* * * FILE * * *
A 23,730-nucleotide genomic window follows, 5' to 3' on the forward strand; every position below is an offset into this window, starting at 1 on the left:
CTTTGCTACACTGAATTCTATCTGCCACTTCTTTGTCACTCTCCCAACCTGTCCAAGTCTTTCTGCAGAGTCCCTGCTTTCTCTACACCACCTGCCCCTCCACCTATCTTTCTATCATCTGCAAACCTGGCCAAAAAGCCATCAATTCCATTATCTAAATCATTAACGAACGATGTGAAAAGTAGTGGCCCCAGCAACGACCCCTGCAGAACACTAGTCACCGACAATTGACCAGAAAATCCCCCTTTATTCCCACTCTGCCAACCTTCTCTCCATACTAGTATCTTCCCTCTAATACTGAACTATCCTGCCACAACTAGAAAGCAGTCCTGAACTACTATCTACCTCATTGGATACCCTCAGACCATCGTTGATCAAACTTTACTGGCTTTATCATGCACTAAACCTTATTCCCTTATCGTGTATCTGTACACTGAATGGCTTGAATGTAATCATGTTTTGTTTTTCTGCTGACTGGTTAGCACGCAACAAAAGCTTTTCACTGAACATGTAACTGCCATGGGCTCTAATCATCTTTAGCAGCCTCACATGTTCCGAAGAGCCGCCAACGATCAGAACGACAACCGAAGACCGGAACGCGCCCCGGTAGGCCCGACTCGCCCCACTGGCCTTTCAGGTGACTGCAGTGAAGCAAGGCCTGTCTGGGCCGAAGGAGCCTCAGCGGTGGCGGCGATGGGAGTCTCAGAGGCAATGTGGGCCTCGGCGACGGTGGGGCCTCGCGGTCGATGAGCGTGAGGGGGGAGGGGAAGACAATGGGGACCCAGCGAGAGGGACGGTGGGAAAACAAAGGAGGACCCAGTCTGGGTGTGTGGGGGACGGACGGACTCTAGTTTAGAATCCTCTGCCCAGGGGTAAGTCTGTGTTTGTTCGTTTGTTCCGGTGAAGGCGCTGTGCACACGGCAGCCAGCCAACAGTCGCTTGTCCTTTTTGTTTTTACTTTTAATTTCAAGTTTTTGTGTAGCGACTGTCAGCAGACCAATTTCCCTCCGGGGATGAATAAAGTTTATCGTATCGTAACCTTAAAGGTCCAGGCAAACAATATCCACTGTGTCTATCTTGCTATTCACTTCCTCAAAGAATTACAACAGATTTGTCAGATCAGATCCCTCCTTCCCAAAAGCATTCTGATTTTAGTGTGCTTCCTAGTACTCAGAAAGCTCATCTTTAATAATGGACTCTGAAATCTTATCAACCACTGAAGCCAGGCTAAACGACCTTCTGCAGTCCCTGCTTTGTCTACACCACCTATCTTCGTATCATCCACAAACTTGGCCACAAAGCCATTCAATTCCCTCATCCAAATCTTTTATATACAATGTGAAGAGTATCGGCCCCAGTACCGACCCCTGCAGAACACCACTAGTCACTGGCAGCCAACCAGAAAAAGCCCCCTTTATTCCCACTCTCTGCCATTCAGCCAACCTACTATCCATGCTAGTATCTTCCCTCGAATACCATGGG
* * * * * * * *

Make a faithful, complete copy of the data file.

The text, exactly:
A 23,730-nucleotide genomic window follows, 5' to 3' on the forward strand; every position below is an offset into this window, starting at 1 on the left:
CTTTGCTACACTGAATTCTATCTGCCACTTCTTTGTCACTCTCCCAACCTGTCCAAGTCTTTCTGCAGAGTCCCTGCTTTCTCTACACCACCTGCCCCTCCACCTATCTTTCTATCATCTGCAAACCTGGCCAAAAAGCCATCAATTCCATTATCTAAATCATTAACGAACGATGTGAAAAGTAGTGGCCCCAGCAACGACCCCTGCAGAACACTAGTCACCGACAATTGACCAGAAAATCCCCCTTTATTCCCACTCTGCCAACCTTCTCTCCATACTAGTATCTTCCCTCTAATACTGAACTATCCTGCCACAACTAGAAAGCAGTCCTGAACTACTATCTACCTCATTGGATACCCTCAGACCATCGTTGATCAAACTTTACTGGCTTTATCATGCACTAAACCTTATTCCCTTATCGTGTATCTGTACACTGAATGGCTTGAATGTAATCATGTTTTGTTTTTCTGCTGACTGGTTAGCACGCAACAAAAGCTTTTCACTGAACATGTAACTGCCATGGGCTCTAATCATCTTTAGCAGCCTCACATGTTCCGAAGAGCCGCCAACGATCAGAACGACAACCGAAGACCGGAACGCGCCCCGGTAGGCCCGACTCGCCCCACTGGCCTTTCAGGTGACTGCAGTGAAGCAAGGCCTGTCTGGGCCGAAGGAGCCTCAGCGGTGGCGGCGATGGGAGTCTCAGAGGCAATGTGGGCCTCGGCGACGGTGGGGCCTCGCGGTCGATGAGCGTGAGGGGGGAGGGGAAGACAATGGGGACCCAGCGAGAGGGACGGTGGGAAAACAAAGGAGGACCCAGTCTGGGTGTGTGGGGGACGGACGGACTCTAGTTTAGAATCCTCTGCCCAGGGGTAAGTCTGTGTTTGTTCGTTTGTTCCGGTGAAGGCGCTGTGCACACGGCAGCCAGCCAACAGTCGCTTGTCCTTTTTGTTTTTACTTTTAATTTCAAGTTTTTGTGTAGCGACTGTCAGCAGACCAATTTCCCTCCGGGGATGAATAAAGTTTATCGTATCGTAACCTTAAAGGTCCAGGCAAACAATATCCACTGTGTCTATCTTGCTATTCACTTCCTCAAAGAATTACAACAGATTTGTCAGATCAGATCCCTCCTTCCCAAAAGCATTCTGATTTTAGTGTGCTTCCTAGTACTCAGAAAGCTCATCTTTAATAATGGACTCTGAAATCTTATCAACCACTGAAGCCAGGCTAAACGACCTTCTGCAGTCCCTGCTTTGTCTACACCACCTATCTTCGTATCATCCACAAACTTGGCCACAAAGCCATTCAATTCCCTCATCCAAATCTTTTATATACAATGTGAAGAGTATCGGCCCCAGTACCGACCCCTGCAGAACACCACTAGTCACTGGCAGCCAACCAGAAAAAGCCCCCTTTATTCCCACTCTCTGCCATTCAGCCAACCTACTATCCATGCTAGTATCTTCCCTCGAATACCATGGG